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June 9, 2010

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NHS trust’s £50k fine the “end of a long journey” for disabled man’s family

An Essex hospital has been heavily criticised for risk-assessment failings and deficient communication procedures following the death of a severely disabled young man in its care.

Kyle Flack, 20, died at Basildon University Hospital on 12 October 2006 after his head became trapped between the bottom rail surrounding his bed and the edge of the bed itself. He died from asphyxiation.

Basildon and Thurrock University Hospitals NHS Foundation Trust was fined £50,000 plus £40,000 costs at Basildon Crown Court yesterday (8 June) for breaching s3(1) of the HSWA 1974 by failing to ensure the safety of patients in its care.

Mr Flack, from Stanford-le-Hope, suffered from cerebral palsy and was blind, deaf and quadriplegic. The court heard that he had been admitted to the hospital with a stomach complaint and was placed in a single room without one-to-one care and only monitored at irregular intervals.

During the night before he died, he was found several times lying diagonally in his bed and with his head wedged between the rails. He was repositioned twice by nurses but later, despite concerns raised by a passing cleaner, no action was taken.

The next morning Mr Flack was found lying with his head trapped between the bottom rail and the edge of the bed. Despite resuscitation attempts he could not be saved. Although 20 years old, Mr Flack had the body of a 12-year-old boy, yet he had been placed in an adult-sized bed. Had he been in a bed more suitable for his size he would have been physically unable to get his head through the bars.

In February, when the Trust admitted the breaches, Basildon Crown Court heard there had been a similar incident during an earlier stay at the hospital. On that occasion, the young man suffered bruising, swelling and a bleeding mouth after he forced his head part way through the rails. Despite this no assessment of his needs was carried out when he was admitted in 2006, and staff had no knowledge of the previous incident.

An investigation by the HSE found that the Trust had no systems in place on each ward for assessing the risk to patients from bed rails. People with cerebral palsy are known to be particularly at risk of entrapment and the issue was highlighted in Department of Health guidelines published in 2001.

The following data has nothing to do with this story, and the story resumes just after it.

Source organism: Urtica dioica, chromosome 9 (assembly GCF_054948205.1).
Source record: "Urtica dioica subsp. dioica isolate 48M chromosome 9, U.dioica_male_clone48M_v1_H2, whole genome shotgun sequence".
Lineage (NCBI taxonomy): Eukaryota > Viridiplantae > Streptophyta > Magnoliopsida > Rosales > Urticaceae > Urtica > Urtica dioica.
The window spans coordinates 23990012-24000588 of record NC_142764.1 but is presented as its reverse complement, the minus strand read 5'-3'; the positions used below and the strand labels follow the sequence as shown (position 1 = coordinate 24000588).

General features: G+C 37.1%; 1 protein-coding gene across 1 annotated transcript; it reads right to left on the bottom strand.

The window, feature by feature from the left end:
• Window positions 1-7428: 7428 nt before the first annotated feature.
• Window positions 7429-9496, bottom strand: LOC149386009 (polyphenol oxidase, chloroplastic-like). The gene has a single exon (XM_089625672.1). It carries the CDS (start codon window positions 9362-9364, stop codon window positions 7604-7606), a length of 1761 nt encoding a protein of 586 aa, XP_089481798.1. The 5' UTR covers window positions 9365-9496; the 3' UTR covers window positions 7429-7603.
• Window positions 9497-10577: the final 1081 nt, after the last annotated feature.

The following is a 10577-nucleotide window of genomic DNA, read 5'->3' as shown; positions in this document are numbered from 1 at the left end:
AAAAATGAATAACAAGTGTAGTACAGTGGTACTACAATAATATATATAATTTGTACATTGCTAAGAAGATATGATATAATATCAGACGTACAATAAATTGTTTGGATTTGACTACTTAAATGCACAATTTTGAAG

The Trust’s practice for obtaining, recording and disseminating information about Kyle’s needs was found to be poor. There was no system in place to alert staff to Mr Flack’s particular needs or habits; instead staff were relied upon to remember him from previous visits, or to retrieve records to read through his past medical notes. There was no formal system for sharing knowledge of individual patients.

Speaking after the Trust was sentenced, HSE inspector Sue Matthews said: “This was an entirely preventable incident that resulted in the death of a vulnerable and much-loved young man. Simple measures should have been taken to prevent this from happening. This would have included a thorough bed-rail risk assessment being carried out by a qualified member of staff, with input from Kyle’s mother and reference to a previous bed-rail injury, which Kyle suffered at Basildon Hospital in 2005.

“The use of suitable bed-rails and bumpers, frequent monitoring of Kyle while the bedrails were in place, and proper record-keeping by staff would also have helped prevent this tragic death.”

In a statement issued after the sentence was handed down, Maggie Rogers, director of nursing at the Trust, said: “We fully accept and profoundly apologise for the mistakes made in the care of Kyle Flack. We have expressed our apologies and condolences to his family and friends and reiterated these publicly.
 
“The Trust fully accepts its failings. We indicated a guilty plea at the earliest opportunity and accept the court’s sentence. We were grateful that the judge stated he was quite satisfied that the Trust has since done everything it should have – and probably more – by way of remedial action.”
 
“In the years since Kyle’s tragic death, we have completely reviewed the care provided to patients with learning disabilities and have put in place many improvements. These include training for all staff, many changes to protocols and procedures, and over £1million of investment to re-equip the hospital with new beds and bed-related equipment.”

Mr Flack’s mother, Gill, said the sentence marked “the end of a long journey” for the family. She added: “When Kyle was in our lives we woke up and went to sleep to the sound of him laughing. He was full of life, the noisiest member of our family, and dearly loved by both his friends and the wider community.

“When you put your child into hospital, you expect him to be cared for and to pick him up once his treatment is over. There will never be closure for us as Kyle can never be replaced but, through the support of HSE, this result has helped us to feel that justice has finally been done.”

Concluded inspector Matthews: “Hospitals are subject to the same safety regulations as any other organisation and HSE will ensure that those who breach health and safety requirements, or fail in their responsibilities, are held to account.”

What makes us susceptible to burnout?

In this episode  of the Safety & Health Podcast, ‘Burnout, stress and being human’, Heather Beach is joined by Stacy Thomson to discuss burnout, perfectionism and how to deal with burnout as an individual, as management and as an organisation.

We provide an insight on how to tackle burnout and why mental health is such a taboo subject, particularly in the workplace.

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